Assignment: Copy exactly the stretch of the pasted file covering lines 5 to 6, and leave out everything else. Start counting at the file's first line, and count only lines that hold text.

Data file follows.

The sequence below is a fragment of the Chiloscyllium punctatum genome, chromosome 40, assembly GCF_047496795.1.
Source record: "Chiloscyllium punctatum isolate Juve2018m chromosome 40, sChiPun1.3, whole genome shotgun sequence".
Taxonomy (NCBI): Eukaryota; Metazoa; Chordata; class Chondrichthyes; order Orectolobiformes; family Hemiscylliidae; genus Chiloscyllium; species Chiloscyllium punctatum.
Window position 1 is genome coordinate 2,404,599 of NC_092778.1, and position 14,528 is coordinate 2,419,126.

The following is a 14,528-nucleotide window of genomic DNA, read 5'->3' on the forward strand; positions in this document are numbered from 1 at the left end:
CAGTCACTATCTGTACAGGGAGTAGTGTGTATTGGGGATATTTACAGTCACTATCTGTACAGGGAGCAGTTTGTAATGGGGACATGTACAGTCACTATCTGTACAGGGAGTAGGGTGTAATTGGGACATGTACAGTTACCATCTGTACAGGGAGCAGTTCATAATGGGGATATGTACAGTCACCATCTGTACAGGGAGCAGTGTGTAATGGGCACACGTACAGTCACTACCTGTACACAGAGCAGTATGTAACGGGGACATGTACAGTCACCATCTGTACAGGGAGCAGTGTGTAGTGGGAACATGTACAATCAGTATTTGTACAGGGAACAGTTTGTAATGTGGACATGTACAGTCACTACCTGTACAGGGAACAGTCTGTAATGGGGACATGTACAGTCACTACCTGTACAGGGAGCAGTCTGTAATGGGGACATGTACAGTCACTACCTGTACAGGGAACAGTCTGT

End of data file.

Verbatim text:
The following is a 14,528-nucleotide window of genomic DNA, read 5'->3' on the forward strand; positions in this document are numbered from 1 at the left end:
CAGTCACTATCTGTACAGGGAGTAGTGTGTATTGGGGATATTTACAGTCACTATCTGTACAGGGAGCAGTTTGTAATGGGGACATGTACAGTCACTATCTGTACAGGGAGTAGGGTGTAATTGGGACATGTACAGTTACCATCTGTACAGGGAGCAGTTCATAATGGGGATATGTACAGTCACCATCTGTACAGGGAGCAGTGTGTAATGGGCACACGTACAGTCACTACCTGTACACAGAGCAGTATGTAACGGGGACATGTACAGTCACCATCTGTACAGGGAGCAGTGTGTAGTGGGAACATGTACAATCAGTATTTGTACAGGGAACAGTTTGTAATGTGGACATGTACAGTCACTACCTGTACAGGGAACAGTCTGTAATGGGGACATGTACAGTCACTACCTGTACAGGGAGCAGTCTGTAATGGGGACATGTACAGTCACTACCTGTACAGGGAACAGTCTGT